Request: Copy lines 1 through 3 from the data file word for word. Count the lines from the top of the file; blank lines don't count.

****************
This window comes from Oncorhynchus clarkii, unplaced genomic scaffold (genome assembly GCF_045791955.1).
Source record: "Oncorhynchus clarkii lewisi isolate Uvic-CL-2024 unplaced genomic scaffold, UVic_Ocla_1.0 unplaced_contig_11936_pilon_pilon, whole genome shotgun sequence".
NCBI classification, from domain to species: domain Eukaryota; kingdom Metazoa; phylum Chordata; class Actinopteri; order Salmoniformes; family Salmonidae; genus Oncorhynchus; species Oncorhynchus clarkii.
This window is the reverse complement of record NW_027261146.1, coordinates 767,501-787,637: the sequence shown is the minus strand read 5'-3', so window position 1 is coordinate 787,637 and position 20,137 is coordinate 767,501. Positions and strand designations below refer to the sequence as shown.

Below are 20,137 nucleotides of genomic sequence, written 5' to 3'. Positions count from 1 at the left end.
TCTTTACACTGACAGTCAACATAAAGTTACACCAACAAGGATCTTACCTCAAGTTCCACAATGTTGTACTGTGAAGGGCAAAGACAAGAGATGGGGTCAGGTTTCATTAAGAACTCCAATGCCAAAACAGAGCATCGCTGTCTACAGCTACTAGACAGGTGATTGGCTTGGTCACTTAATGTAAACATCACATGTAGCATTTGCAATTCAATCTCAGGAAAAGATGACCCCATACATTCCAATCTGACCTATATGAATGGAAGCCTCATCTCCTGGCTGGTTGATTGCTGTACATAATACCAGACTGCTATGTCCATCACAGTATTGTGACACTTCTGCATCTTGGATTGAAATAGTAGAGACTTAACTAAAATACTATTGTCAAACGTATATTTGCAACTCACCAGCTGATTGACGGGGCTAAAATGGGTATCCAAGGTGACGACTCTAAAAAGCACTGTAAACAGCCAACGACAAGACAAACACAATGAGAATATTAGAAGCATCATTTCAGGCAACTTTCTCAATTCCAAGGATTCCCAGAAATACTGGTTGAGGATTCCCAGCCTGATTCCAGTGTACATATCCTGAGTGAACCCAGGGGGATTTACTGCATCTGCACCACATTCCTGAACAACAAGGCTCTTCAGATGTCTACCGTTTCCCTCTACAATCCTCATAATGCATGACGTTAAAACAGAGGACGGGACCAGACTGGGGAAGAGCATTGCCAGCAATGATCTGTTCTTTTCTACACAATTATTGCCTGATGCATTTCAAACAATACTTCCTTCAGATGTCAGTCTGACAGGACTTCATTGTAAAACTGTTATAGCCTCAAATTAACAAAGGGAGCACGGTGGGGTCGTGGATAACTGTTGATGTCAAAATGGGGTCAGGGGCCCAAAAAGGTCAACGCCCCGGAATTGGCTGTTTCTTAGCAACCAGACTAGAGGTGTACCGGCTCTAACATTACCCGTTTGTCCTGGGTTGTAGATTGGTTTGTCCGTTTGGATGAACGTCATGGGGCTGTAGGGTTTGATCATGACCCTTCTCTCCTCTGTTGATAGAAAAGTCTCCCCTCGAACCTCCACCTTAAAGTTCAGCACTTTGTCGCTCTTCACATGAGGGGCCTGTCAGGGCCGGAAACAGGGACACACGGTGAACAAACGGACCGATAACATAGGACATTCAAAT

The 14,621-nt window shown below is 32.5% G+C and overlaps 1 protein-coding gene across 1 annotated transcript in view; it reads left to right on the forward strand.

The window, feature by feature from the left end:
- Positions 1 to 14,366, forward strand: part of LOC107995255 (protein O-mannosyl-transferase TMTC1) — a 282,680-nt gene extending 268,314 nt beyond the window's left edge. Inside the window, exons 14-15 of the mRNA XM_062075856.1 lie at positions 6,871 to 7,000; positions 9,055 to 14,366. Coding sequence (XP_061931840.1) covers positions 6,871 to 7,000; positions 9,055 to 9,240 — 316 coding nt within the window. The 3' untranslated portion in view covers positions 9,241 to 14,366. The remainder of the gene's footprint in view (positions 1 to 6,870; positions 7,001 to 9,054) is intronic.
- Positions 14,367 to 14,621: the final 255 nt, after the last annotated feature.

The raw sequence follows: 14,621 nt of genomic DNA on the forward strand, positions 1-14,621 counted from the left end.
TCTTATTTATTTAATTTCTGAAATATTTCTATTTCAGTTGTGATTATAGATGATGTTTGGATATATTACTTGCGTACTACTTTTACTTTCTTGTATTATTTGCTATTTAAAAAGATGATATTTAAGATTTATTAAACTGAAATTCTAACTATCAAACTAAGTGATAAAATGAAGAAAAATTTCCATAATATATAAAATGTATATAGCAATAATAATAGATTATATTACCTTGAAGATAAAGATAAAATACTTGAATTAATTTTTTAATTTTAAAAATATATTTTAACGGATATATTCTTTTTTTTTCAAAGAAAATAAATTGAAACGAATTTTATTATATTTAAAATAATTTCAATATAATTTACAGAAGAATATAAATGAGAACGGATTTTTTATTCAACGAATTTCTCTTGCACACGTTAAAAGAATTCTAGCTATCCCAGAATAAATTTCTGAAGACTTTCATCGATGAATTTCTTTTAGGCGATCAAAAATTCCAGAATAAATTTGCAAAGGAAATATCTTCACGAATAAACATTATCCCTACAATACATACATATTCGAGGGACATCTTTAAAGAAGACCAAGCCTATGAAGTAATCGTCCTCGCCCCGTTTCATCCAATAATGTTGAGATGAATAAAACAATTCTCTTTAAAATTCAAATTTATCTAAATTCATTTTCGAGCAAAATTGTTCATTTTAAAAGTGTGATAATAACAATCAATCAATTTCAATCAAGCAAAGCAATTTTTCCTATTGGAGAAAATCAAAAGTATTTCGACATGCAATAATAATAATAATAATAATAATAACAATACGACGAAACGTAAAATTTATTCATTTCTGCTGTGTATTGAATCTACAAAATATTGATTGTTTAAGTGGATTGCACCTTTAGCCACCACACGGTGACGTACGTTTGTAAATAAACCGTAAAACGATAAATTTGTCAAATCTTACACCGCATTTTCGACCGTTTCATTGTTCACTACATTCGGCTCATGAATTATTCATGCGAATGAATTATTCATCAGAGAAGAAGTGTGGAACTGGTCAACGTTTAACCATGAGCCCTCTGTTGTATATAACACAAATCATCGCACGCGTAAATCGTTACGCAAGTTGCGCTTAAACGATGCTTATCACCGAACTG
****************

This window comes from Oncorhynchus clarkii, unplaced genomic scaffold (genome assembly GCF_045791955.1).
Source record: "Oncorhynchus clarkii lewisi isolate Uvic-CL-2024 unplaced genomic scaffold, UVic_Ocla_1.0 unplaced_contig_11936_pilon_pilon, whole genome shotgun sequence".
NCBI classification, from domain to species: domain Eukaryota; kingdom Metazoa; phylum Chordata; class Actinopteri; order Salmoniformes; family Salmonidae; genus Oncorhynchus; species Oncorhynchus clarkii.